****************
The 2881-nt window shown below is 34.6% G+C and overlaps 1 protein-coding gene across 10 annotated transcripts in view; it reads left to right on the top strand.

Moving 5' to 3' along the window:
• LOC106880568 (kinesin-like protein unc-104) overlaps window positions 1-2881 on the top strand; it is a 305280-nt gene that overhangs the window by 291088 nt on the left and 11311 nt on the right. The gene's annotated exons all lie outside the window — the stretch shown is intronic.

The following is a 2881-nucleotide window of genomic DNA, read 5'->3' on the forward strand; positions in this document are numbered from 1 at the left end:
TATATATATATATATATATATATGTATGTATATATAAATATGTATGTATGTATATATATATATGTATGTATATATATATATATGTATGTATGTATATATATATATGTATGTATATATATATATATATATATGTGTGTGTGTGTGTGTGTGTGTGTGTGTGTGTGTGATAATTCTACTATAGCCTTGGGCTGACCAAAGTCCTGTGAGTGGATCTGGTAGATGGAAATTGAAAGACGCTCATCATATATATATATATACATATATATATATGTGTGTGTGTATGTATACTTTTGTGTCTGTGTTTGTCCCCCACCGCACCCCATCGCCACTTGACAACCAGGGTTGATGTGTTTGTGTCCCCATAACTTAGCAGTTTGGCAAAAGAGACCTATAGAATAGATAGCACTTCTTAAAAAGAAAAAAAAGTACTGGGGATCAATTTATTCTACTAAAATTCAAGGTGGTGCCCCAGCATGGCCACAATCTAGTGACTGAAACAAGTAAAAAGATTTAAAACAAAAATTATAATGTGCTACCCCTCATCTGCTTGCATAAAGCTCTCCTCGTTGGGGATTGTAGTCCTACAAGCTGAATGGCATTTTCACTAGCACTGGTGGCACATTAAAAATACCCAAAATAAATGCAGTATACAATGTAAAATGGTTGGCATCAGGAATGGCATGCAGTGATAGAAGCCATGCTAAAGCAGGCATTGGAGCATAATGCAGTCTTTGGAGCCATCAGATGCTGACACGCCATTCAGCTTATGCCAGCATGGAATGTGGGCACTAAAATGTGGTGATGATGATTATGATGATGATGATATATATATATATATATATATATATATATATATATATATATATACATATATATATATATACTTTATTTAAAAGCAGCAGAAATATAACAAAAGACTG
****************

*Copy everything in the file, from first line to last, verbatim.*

The 2881-nt window shown below is 34.6% G+C and overlaps 1 protein-coding gene across 10 annotated transcripts in view; it reads left to right on the top strand.

Moving 5' to 3' along the window:
• LOC106880568 (kinesin-like protein unc-104) overlaps window positions 1-2881 on the top strand; it is a 305280-nt gene that overhangs the window by 291088 nt on the left and 11311 nt on the right. The gene's annotated exons all lie outside the window — the stretch shown is intronic.

The following is a 2881-nucleotide window of genomic DNA, read 5'->3' on the forward strand; positions in this document are numbered from 1 at the left end:
TATATATATATATATATATATATGTATGTATATATAAATATGTATGTATGTATATATATATATGTATGTATATATATATATATGTATGTATGTATATATATATATGTATGTATATATATATATATATATATGTGTGTGTGTGTGTGTGTGTGTGTGTGTGTGTGTGATAATTCTACTATAGCCTTGGGCTGACCAAAGTCCTGTGAGTGGATCTGGTAGATGGAAATTGAAAGACGCTCATCATATATATATATATACATATATATATATGTGTGTGTGTATGTATACTTTTGTGTCTGTGTTTGTCCCCCACCGCACCCCATCGCCACTTGACAACCAGGGTTGATGTGTTTGTGTCCCCATAACTTAGCAGTTTGGCAAAAGAGACCTATAGAATAGATAGCACTTCTTAAAAAGAAAAAAAAGTACTGGGGATCAATTTATTCTACTAAAATTCAAGGTGGTGCCCCAGCATGGCCACAATCTAGTGACTGAAACAAGTAAAAAGATTTAAAACAAAAATTATAATGTGCTACCCCTCATCTGCTTGCATAAAGCTCTCCTCGTTGGGGATTGTAGTCCTACAAGCTGAATGGCATTTTCACTAGCACTGGTGGCACATTAAAAATACCCAAAATAAATGCAGTATACAATGTAAAATGGTTGGCATCAGGAATGGCATGCAGTGATAGAAGCCATGCTAAAGCAGGCATTGGAGCATAATGCAGTCTTTGGAGCCATCAGATGCTGACACGCCATTCAGCTTATGCCAGCATGGAATGTGGGCACTAAAATGTGGTGATGATGATTATGATGATGATGATATATATATATATATATATATATATATATATATATATATATATACATATATATATATATACTTTATTTAAAAGCAGCAGAAATATAACAAAAGACTG